The Agony and the Ecstasy – The North London Derby
The North London Derby, Arsenal vs Tottenham
As Arsenal vs Tottenham match is getting closer and engines are heating up. It’s taken on more of an edge in recent years with Spurs daring to rival Arsenal for a place in the top four. It looked like they might even finish above Arsenal for the first time in two decades as the 2015/16 season reached the final stages but Tottenham being Tottenham, screwed it up.
Think about that for a brief moment. Tottenham haven’t finished above Arsenal since 1995. There is a whole generation of Tottenham supporters who have never seen their club finish higher than their local rivals.
It’s not much of a surprise when you think about it; Tottenham haven’t won the league since 1961 unless you’re drawing your pension, it’s unlikely that you’ve ever witnessed that either. The world was still black and white when Spurs last won the league.
Still, at least Tottenham can claim to be the first club in north London. Well, they could have were it not for the fact that Arsenal moved to Islington in 1913 and Tottenham wasn’t officially recorded as part of north London until the boundary changes of the 1960s. It’s a day for raining on their parade, isn’t it?
And that’s the point of the game for the supporters. It’s all about bragging rights – and Arsenal have plenty to brag about compared to the neighbours. Sol Campbell, local hero, left White Hart Lane to win the league and in five seasons at Highbury, won as many as Tottenham have in 134 years.
“He’s one of our own,” rings out the chants whenever Harry Kane’s name is mentioned. Except he was on Arsenal’s books first and there’s a well-circulated photo of him outside Highbury in 2004 wearing an Arsenal shirt, celebrating the Invincibles title win. Yup, he’s one of your own alright.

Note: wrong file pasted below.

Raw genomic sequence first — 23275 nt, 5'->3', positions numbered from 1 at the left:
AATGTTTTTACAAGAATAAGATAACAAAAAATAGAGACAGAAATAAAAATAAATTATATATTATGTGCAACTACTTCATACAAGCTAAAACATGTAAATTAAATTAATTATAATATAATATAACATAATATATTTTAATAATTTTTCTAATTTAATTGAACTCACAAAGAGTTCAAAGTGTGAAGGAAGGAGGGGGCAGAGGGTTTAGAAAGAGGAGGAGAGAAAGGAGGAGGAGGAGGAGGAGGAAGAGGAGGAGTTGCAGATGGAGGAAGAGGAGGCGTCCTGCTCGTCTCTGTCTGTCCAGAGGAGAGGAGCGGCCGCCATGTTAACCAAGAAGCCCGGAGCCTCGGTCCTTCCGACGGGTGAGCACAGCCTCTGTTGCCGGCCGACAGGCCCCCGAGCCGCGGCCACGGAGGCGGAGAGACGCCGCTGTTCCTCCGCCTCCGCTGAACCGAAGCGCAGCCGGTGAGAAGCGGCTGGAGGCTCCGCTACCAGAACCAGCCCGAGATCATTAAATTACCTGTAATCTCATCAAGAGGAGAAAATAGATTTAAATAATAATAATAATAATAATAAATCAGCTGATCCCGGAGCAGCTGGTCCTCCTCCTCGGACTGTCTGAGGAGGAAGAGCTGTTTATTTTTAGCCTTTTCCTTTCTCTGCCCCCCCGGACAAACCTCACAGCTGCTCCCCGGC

Ever won the league at Highbury or any of Arsenal’s grounds? Arsenal have won it twice at White Hart Lane, one of them completing the first leg of the 1970-71 league and cup double.
After the 2003/04 game, Tottenham players celebrated a 2 – 2 draw with Arsenal, coming back from two-down to salvage a point. Thierry Henry asked of a Spurs player, “Why are you celebrating? We’ve just won the league at your ground.” You can still hear the air squirting out of the Tottenham ego.
Occasionally, it goes gut-wrenchingly wrong. Wembley 1991 was the worst day of my footballing life, it genuinely was. April 1985, destroying Tottenham’s title hopes with a 2 – 0 win at the Lane, is one of the best. I can still remember the resounding thud as Graham Roberts penalty cannoned off the crossbar in front of the massed ranks of the Arsenal supporters.
For a while, we only played 5pur2 at the Emirates; 5 – 2 in consecutive seasons. I can go back further and evoke the memory of Liam Brady, if you like?
And this is what builds up the rivalry, the hatred; it gives the game an undercurrent, a frisson and no little amount of friction. Which is why both sets of supporters search this fixture out first. Forget the Man United, Chelsea or Man City matches; these are the ones to win, first and foremost.
Losing is painful, listening to the gloating from them for a few months. Worse if it’s the second meeting of the season; you’ve got a whole summer of it.
Losing it not an option!